Tips to create National Vision Month plan for your workplace

 

Over 20,000 workplace eye injuries occur each year. That equates to about $300 million in lost productivity, medical expenses, and worker compensation claims. Without proper protection and medical surveillance, workplace hazards such as dust and concrete particles, chemical splashes and fumes, and Computer Vision Syndrome all can contribute to vision loss. March is National Vision Month, thus it’s important to focus on eye health. Here are a few tips to keep your workplace safe this month and for every other one hereafter:

 

1) Wear personal protective equipment

 

Imagine that you’re onsite, and you get dust in your eyes. They start burning, watering, and turning red. Suddenly, your vision blurs and you start to panic. Job sights are dangerous enough with eye protection, so why risk going without?

In occupations such as manufacturing, construction, auto repair and welding, it’s required that you utilize personal protective equipment to shield your face and eyes. Direct exposure to dust particles, acidic chemicals, and hazardous radiation leave you vulnerable to optical damage. That damage scales from minor irritation to permanent vision loss.

OSHA Standard 29 CFR 1910.133 states that “the employer shall ensure that each affected employee uses appropriate eye or face protection when exposed to eye or face hazards from flying particles, molten metal, liquid chemicals, acids or caustic liquids, chemical gases or vapors, or potentially injurious light radiation.” In the case where an employee wears prescription lenses in the same environment, employers must either incorporate the them in the PPE design or offer eye protection designed to fit over the lenses. OSHA also requires that the PPE includes side protection and, when necessary, filter lenses for light radiation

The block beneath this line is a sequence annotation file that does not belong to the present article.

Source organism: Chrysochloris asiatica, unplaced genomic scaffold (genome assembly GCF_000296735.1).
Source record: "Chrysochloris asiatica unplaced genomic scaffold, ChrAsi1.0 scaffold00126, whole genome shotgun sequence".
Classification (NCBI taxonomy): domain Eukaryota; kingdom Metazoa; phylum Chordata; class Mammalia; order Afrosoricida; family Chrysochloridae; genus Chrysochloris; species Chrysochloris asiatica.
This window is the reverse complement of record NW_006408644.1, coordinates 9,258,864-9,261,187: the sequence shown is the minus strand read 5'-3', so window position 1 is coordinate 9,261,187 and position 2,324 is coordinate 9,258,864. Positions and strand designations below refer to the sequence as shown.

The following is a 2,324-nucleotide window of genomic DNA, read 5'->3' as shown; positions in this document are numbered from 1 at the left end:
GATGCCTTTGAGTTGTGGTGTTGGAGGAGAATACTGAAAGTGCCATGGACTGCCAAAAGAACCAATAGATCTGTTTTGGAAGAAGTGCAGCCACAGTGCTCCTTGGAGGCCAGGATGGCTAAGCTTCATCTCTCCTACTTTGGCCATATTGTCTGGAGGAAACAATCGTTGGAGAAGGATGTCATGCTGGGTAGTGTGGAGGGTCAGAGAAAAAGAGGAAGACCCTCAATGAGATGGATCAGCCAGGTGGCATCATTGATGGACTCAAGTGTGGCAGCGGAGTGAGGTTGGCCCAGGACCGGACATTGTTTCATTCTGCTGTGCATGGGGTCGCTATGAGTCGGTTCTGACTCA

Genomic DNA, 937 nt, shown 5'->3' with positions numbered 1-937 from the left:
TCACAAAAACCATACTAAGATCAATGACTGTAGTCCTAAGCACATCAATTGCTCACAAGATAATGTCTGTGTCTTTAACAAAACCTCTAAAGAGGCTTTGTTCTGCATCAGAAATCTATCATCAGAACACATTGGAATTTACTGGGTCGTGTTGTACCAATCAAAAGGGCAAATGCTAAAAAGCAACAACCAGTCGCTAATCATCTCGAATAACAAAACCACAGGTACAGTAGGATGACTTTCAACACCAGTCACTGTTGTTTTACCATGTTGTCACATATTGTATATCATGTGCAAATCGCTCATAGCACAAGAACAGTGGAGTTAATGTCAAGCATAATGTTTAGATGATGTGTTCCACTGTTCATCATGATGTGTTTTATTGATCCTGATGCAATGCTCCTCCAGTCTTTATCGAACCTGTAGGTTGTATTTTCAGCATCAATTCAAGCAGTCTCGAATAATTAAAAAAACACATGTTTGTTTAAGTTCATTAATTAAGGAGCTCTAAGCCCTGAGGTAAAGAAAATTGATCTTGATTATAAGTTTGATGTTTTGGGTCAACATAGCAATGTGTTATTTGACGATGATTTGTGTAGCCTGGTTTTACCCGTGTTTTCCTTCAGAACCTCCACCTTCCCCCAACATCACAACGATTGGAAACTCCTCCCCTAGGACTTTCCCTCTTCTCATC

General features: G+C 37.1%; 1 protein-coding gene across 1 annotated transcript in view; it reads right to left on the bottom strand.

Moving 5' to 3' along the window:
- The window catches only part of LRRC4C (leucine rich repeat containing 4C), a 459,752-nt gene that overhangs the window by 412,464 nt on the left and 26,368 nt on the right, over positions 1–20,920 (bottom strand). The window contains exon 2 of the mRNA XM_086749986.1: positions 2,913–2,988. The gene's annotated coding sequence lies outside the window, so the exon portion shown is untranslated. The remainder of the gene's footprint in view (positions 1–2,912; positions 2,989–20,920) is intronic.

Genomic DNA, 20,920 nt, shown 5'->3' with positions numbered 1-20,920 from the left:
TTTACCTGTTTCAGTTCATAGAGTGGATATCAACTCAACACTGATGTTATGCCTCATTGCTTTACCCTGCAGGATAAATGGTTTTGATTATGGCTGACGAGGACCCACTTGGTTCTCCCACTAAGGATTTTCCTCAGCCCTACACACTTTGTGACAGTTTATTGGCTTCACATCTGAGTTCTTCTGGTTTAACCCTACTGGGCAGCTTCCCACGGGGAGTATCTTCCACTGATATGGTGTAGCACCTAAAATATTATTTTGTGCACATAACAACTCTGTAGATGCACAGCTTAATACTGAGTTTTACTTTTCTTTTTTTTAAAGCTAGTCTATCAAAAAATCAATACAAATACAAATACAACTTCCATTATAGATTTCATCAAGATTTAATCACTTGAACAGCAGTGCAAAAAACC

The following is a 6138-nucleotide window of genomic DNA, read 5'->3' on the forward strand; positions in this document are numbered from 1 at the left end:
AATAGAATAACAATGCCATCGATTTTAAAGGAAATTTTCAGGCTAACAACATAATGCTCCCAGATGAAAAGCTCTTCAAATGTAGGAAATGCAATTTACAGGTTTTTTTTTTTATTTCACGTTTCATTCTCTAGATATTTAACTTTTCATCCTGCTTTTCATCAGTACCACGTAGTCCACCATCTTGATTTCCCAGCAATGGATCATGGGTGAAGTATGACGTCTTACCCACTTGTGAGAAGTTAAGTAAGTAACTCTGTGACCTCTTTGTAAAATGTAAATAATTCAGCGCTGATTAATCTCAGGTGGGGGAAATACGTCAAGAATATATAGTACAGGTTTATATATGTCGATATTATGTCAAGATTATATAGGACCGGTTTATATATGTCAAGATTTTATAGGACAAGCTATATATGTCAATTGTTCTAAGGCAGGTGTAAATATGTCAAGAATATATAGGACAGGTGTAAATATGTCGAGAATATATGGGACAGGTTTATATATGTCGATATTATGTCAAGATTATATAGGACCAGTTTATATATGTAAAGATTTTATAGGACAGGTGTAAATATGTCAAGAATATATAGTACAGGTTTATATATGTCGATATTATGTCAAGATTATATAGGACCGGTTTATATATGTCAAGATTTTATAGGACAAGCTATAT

2) Abide by 20-20-20 rule

 

You’re no-doubt reading this article on a computer or mobile device, so do yourself a favor and look away (just for a moment, of course). The average person blinks about 15 times per minute. That number decreases to about five to eight times while staring at digital screens, which leads to eye strain. The American Academy of Opthamology (AAO) suggests that employees use the 20-20-20 rule when working on a digital screen. That is: shift your eyes every 20 minutes to look at an object 20 feet away for at least 20 seconds.

Now more than ever people experience digital eye strain, or Computer Vision Syndrome (CVS), due to prolonged viewing of digital screens. Whether you’re staring at a computer screen for seven hours each workday or using your phone for long periods of time, you’re straining your eyes and affecting your vision. Symptoms of CVS include: Eyestrain, headaches, blurred vision, dry eyes and general fatigue. CVS leads to over 10 million eye doctor visits each year. If you spend more than two hours in front of a computer daily, you have a 90 percent chance of developing the syndrome.

In most cases, CVS is short-term. However, productivity decreases by as much as 20% when a worker’s vision becomes impaired, so it’s important to look away every once in a while.

 

3) Have your eyes tested regularly

 

The best way to detect a problem is to find it early by way of vision testing. For a standard vision test, a medical professional examines: Depth perception, color vision, near-sight, far-sight, and peripheral vision.

Most eye care professionals recommend that you have your vision tested once every two years. However, that number may change depending on your position and the industry in which you work. For example, if you operate a crane or piece of mobile equipment, or drive a commercial vehicle, then vision testing is required as part of your certification. Furthermore, vision testing is also an NFPA 1582 firefighter medical surveillance guideline.

This March, add vision testing to your company’s medical surveillance plan to keep your employees safe, healthy, and productive.

 

 

 

 

Add vision testing to your medical surveillance plan today!

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